And on the topic of fees, this varies for county to county. In Harris County Texas, fees to file a divorce are around $200.

Another thing that is commonly plead in the original petition is a request that the other side pay your attorney fees. You may not get them awarded to you by the judge at the end of the case, but you definately won't get them awarded to you if you don't plead for them at the beginning of the case.

Friday, September 02, 2005

Legislative Update: Parenting Plans In Texas Divorces

Effective September 1, 2005, a new law takes effect that will have a major impact on the way divorces
are conducted in Texas. House bill 252, enacted a change to the Family Code which requires every parent
or guardian going through a divorce in Texas to create a detailed document called a “parenting plan”. Under
the new law, parents seeking a divorce must submit an agreed parenting plan before the judge will issue a
temporary or final order. If the parents cannot agree to the parenting plan on their own, then in most cases,
they will be ordered to attend a dispute resolution process before they will be able to go before the judge
who will make a final decision.
A parenting plan is defined as a “temporary or final court order that sets out the rights and duties of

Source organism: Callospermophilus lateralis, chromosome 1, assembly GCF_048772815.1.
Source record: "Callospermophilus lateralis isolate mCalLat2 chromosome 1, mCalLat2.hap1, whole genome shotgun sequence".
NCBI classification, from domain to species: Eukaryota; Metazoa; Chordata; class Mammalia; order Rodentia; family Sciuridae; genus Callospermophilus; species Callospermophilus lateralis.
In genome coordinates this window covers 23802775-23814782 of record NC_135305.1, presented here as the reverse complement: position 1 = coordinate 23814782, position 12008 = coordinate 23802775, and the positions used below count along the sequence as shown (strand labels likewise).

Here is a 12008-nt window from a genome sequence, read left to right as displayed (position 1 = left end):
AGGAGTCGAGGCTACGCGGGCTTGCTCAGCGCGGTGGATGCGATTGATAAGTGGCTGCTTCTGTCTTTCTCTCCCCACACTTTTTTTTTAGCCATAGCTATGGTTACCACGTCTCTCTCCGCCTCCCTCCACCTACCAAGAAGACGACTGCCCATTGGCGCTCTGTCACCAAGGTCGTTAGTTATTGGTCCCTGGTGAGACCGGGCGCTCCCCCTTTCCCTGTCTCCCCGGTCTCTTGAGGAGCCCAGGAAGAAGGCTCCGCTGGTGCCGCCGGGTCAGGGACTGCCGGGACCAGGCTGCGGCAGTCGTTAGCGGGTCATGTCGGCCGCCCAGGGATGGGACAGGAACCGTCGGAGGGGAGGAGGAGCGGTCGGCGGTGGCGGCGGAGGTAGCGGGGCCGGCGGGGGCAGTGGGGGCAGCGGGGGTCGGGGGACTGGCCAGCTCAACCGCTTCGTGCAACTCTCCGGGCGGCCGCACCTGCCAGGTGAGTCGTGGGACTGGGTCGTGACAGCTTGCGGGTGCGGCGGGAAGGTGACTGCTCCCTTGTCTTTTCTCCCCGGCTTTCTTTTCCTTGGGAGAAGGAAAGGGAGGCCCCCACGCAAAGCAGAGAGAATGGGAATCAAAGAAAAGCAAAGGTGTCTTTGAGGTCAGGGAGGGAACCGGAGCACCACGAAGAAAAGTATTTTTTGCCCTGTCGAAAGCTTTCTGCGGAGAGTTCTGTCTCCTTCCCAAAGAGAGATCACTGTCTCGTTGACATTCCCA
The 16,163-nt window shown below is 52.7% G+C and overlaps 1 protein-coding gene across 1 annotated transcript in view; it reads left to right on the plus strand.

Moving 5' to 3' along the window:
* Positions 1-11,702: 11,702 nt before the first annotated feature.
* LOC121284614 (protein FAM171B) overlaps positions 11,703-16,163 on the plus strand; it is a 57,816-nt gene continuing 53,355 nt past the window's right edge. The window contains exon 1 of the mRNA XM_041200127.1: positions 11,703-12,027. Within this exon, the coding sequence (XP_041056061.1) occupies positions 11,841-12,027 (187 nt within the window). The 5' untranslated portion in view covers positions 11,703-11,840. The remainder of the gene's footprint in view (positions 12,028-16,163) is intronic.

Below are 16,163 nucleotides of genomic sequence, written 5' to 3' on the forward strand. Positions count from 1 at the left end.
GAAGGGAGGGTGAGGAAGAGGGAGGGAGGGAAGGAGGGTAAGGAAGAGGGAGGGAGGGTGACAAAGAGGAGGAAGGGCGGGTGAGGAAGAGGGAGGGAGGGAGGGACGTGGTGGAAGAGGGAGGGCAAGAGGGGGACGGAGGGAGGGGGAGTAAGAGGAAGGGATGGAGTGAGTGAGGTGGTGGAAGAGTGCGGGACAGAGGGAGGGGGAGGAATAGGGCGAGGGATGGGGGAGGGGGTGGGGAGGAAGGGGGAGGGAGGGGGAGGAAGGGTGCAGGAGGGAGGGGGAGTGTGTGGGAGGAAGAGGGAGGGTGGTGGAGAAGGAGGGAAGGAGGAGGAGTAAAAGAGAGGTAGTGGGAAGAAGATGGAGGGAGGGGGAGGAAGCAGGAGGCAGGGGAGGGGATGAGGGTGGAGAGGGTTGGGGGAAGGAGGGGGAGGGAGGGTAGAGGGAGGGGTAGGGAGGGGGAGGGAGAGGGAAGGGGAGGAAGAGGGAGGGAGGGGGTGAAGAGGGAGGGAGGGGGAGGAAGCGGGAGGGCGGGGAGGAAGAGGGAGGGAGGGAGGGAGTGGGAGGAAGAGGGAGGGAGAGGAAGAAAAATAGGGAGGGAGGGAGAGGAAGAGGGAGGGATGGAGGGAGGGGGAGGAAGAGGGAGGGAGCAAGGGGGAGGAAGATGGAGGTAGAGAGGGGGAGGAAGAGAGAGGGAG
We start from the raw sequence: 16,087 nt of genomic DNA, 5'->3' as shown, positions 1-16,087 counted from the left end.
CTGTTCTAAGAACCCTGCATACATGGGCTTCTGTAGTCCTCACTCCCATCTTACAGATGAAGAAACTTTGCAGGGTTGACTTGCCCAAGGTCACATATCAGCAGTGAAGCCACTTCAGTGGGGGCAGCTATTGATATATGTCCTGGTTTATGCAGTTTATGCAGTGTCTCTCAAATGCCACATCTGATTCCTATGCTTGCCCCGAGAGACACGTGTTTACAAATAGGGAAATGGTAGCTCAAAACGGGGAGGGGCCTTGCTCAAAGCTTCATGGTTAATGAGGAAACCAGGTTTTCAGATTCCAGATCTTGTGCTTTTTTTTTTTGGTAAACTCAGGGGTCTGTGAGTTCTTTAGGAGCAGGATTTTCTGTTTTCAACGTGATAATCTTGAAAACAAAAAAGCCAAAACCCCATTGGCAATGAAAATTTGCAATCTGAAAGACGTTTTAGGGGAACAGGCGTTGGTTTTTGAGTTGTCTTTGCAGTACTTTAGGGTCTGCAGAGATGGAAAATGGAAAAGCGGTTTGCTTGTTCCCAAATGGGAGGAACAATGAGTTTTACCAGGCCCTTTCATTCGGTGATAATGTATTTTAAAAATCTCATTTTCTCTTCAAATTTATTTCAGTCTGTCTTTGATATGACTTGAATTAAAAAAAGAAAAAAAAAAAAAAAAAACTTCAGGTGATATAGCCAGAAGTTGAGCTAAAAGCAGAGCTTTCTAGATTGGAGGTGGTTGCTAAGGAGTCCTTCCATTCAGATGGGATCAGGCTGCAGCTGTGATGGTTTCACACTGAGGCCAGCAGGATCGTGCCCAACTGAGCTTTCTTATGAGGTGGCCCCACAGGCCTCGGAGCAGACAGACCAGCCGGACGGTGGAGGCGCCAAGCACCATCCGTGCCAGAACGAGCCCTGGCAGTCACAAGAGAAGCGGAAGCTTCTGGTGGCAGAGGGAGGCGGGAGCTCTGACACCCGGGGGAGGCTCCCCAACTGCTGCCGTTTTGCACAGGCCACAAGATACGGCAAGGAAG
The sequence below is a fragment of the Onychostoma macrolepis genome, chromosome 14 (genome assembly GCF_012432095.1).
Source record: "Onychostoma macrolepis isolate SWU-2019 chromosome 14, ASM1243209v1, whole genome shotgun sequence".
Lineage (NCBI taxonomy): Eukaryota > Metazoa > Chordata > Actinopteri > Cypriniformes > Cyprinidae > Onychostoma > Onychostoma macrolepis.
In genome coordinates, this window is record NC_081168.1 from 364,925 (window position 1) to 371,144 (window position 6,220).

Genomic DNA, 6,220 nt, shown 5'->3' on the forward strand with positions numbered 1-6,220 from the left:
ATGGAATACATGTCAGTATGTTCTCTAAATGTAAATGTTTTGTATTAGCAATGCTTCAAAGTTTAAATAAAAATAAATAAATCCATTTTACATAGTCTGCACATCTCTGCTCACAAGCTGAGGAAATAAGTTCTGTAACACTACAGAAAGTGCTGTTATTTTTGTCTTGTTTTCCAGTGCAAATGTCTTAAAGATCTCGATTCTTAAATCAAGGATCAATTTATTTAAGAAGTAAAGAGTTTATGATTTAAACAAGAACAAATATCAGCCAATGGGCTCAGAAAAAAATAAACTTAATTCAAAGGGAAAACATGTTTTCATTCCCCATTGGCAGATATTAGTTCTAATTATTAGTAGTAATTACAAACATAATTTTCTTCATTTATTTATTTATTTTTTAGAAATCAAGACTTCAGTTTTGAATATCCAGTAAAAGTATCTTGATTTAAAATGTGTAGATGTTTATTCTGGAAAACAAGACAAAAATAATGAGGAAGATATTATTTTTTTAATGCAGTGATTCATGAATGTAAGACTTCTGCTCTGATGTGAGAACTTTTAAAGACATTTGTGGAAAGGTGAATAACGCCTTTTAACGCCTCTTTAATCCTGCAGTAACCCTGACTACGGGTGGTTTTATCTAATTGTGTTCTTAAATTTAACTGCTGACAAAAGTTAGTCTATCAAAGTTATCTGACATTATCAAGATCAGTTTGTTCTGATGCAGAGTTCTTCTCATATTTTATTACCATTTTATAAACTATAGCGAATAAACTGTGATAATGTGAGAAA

parents in a suit affecting the parent-child relationship and includes provisions relating to conservatorship,
possession of and access to a child, and child support and a dispute resolution process to minimize future
disputes.” (Texas Family Code §153.601).
Parenting plans have already been enacted in about half the states. The concept is to shift parents
thinking away from “winning or losing” the children issues in a divorce, towards a more cooperative attitude.
With parenting plans, both parents concentrate on the future well being of their children by creating a
detailed, written contract about how the children will be raised after the divorce.

Difficult, but worth the effort
For individuals going through the divorce process, there may be nothing more difficult than sitting down with
your soon to be ex-spouse to discuss the future. But for the sake of your children, there is nothing more
The coming divorce may be the end of your marriage, but not the end of your family. The family must
change now, but it will continue. A new framework must be created that is in the best interest of the children,